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Benn Cody and Trifle Productions present

More Light

 

by Snoo Wilson

 

Directed by Chris Hislop

 

The Rose Theatre, Bankside

 

15 November - 4 December 2010

 

 

 

 

 

 

 

1

A review by Bernie Whelan for EXTRA! EXTRA!

This is the perfect venue for Snoo Wilson's homage to the Renaissance. Buried beneath a shiny glass tower and so poised between the ultra modern and the excavated remains of the early modern Rose Theatre, audiences are less likely to balk at the disconcerting mishmash of historical characters from this period who probably never actually met and the science fiction tropes more familiar to fans of Star Wars.

The hero of More Light is Giordano Bruno (Jackson Wright), burnt at the stake in 1600 for his Copernican and pantheistic beliefs and for the extraordinarily prescient notion that the stars were suns, orbited by planets in an infinite universe, ideas which were ridiculed in the 16th and 17th centuries until Newtonian cosmology rehabilitated them. The villain is the Pope (Neil Chinneck) determined by all means to burn him unless he reveals by what sorceries the heretic Queen Elizabeth I (Cassandra Hodges) managed to conjure storms to defeat the Armada. The Virgin Queen, having grown fond of Bruno during his years in the English court (1583-1585), whisks him off to a parallel world on the 'lower slopes' of a quintessentially English Heaven, complete with a female Shakespeare (Claire Jared) anxious to co-author plays with Bruno while they are served by a bawdy barmaid (Leanna Wigginton) with the powers of her parents Sycorax and Bacchus. Meanwhile, Doctor Dee (Rob Lydnon) tries to unlock a code which will allow him to converse with angels and thus free Bruno's earthly body from the impending flames, using his Caliban like sidekick Kelly (Nicholas Ruben) to divine the numbers although Kelly is more interested in carnal knowledge of heavenly beings.

The experience of trying to make sense of so many counter-intuitive circumstances and to suspend feelings of protest against playing fast and loose with history was a great strain. One waited for a Eureka moment that never came. I was reminded of other comedic plays with heavy-weight intellectual freight carried by jumbled casts of historical characters saying the most unlikely things, like Tom Stoppard's Travesties and Arcadia, feeling relieved that this post-modern fashion for philosophical potpourri didn't last. In More Light, the stage is peopled with writers like Bruno and Shakespeare arguing (rather wearily) about writing, the subject of the play is, self-referentially, writing, and it is difficult to be sure who is writing who in terms of plot so that we could have done with both more heat and more light to make sense of the argument.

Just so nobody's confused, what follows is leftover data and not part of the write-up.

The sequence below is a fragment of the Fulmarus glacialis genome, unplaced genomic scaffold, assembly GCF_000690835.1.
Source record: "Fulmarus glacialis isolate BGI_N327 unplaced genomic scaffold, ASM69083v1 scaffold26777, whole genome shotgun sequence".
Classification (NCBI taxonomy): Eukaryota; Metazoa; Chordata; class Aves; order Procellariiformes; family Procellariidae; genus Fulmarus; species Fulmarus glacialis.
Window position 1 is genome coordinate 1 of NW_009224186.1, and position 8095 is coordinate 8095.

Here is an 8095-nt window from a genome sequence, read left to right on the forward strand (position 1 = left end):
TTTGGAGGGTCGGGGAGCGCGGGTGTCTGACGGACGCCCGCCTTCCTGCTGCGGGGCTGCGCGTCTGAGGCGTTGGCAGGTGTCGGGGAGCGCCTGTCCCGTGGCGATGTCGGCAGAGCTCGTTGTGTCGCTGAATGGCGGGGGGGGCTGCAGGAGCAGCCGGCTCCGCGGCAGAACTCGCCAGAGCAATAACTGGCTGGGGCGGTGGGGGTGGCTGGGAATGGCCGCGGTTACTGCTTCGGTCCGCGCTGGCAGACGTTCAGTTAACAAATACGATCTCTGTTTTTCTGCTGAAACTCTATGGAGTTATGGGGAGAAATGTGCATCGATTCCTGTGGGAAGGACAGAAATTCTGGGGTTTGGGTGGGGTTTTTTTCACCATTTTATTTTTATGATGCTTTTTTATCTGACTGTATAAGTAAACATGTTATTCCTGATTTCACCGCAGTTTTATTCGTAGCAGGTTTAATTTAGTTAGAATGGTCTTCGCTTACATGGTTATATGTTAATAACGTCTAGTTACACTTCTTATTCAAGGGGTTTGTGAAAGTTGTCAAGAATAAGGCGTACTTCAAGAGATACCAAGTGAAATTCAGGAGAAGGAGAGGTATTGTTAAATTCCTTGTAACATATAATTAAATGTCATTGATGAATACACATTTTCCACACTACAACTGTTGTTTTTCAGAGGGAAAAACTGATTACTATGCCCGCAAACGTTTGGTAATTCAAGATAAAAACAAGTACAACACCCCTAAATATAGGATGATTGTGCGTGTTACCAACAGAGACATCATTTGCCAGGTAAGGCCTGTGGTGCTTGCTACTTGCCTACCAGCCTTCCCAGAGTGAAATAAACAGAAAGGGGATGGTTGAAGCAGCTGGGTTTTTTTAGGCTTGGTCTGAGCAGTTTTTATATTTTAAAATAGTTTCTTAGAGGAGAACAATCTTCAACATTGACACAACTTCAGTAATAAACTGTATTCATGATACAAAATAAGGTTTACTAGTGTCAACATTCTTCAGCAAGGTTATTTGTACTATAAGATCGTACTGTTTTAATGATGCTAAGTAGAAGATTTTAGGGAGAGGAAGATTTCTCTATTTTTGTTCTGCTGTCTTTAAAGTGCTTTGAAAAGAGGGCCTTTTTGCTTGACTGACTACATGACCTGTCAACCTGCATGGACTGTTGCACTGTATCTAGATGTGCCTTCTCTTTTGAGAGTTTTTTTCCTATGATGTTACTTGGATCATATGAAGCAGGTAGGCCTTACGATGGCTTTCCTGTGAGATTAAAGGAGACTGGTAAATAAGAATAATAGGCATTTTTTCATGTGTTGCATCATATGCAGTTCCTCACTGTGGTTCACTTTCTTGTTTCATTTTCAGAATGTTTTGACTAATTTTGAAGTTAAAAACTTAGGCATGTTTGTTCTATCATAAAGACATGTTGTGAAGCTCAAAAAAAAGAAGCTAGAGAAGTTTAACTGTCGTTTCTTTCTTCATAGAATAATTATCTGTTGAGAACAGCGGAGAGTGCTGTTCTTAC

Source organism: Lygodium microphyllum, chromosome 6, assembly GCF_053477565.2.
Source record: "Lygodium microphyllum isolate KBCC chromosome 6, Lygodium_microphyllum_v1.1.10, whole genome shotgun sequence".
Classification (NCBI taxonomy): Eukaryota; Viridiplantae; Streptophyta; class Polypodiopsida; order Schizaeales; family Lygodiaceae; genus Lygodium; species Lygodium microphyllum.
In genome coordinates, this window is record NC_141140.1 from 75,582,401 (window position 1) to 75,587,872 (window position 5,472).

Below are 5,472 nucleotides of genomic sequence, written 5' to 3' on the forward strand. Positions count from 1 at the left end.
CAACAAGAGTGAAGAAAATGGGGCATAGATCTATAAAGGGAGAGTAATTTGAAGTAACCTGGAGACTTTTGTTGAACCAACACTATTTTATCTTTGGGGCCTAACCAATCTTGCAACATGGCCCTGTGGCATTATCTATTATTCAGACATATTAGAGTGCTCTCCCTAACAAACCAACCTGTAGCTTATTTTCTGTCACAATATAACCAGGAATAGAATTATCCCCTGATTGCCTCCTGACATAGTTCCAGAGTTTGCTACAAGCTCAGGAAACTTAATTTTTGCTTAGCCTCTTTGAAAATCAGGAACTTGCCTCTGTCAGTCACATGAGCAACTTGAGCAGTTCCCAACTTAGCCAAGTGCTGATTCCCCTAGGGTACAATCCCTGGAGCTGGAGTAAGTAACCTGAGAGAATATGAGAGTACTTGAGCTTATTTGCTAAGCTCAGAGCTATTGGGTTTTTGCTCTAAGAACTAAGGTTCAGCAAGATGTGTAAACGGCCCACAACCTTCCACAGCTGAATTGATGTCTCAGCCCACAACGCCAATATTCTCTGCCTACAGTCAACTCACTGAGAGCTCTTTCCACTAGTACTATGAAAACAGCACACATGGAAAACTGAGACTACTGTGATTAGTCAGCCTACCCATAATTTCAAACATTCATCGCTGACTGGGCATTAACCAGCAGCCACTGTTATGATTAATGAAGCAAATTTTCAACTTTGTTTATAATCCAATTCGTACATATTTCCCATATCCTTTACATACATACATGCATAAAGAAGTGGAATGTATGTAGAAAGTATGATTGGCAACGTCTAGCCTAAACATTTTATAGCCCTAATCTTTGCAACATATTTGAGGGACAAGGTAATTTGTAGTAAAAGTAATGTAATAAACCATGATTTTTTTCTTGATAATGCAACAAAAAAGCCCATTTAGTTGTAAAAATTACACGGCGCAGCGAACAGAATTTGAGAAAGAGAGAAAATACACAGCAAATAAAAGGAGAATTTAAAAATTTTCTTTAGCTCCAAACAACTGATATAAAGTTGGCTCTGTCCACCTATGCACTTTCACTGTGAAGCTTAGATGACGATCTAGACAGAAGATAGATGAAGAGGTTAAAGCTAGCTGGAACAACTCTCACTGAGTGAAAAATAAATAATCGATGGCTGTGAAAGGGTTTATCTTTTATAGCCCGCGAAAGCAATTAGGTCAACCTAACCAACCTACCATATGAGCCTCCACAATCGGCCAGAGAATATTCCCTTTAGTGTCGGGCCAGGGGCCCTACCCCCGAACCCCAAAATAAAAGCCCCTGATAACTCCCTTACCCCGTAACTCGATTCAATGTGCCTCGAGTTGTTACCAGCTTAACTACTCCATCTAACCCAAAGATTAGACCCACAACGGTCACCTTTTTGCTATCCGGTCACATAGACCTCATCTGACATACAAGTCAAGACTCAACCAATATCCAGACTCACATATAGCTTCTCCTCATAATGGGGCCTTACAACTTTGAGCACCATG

The energy and charm of the actors was a great boon and the sex scenes, entertainingly reminiscent of A Midsummer Night's Dream, were greatly helped by Leanna Wigginton's Barbara Windsor type barmaid, providing a nice contrast to Cassandra Hodges' Virgin Queen, played with the imperial frost of a Miranda Richardson. Neil Chinneck was a superbly nasty Pope, although this was like a medieval morality play in the sense that good and evil were reversed but neither was given any real intellectual depth to justify their convictions, in spite of all the sophisticated ideas being merrily bandied about on stage.

I think the audience left feeling bemused, as if in spite of concentrating very hard they had missed some vital point, although I wonder if Snoo Wilson himself could tell us what that was. I enjoyed the mystery and magus-like enchantment of the set design by Mike Lees and as always, the wonderful welcome at the Rose Theatre, now coming with mulled wine, most appreciated on a freezing winter night by the Thames.


 

The Rose Theatre
 Bankside, 56 Park Street, London SE1 9AS

Monday 15th November to Saturday 4th December: 7:30pm (No Sun performances)

Tickets £10.00 / £8.00 concessions

Box Office: 020 7261 9565

 

 

 

 

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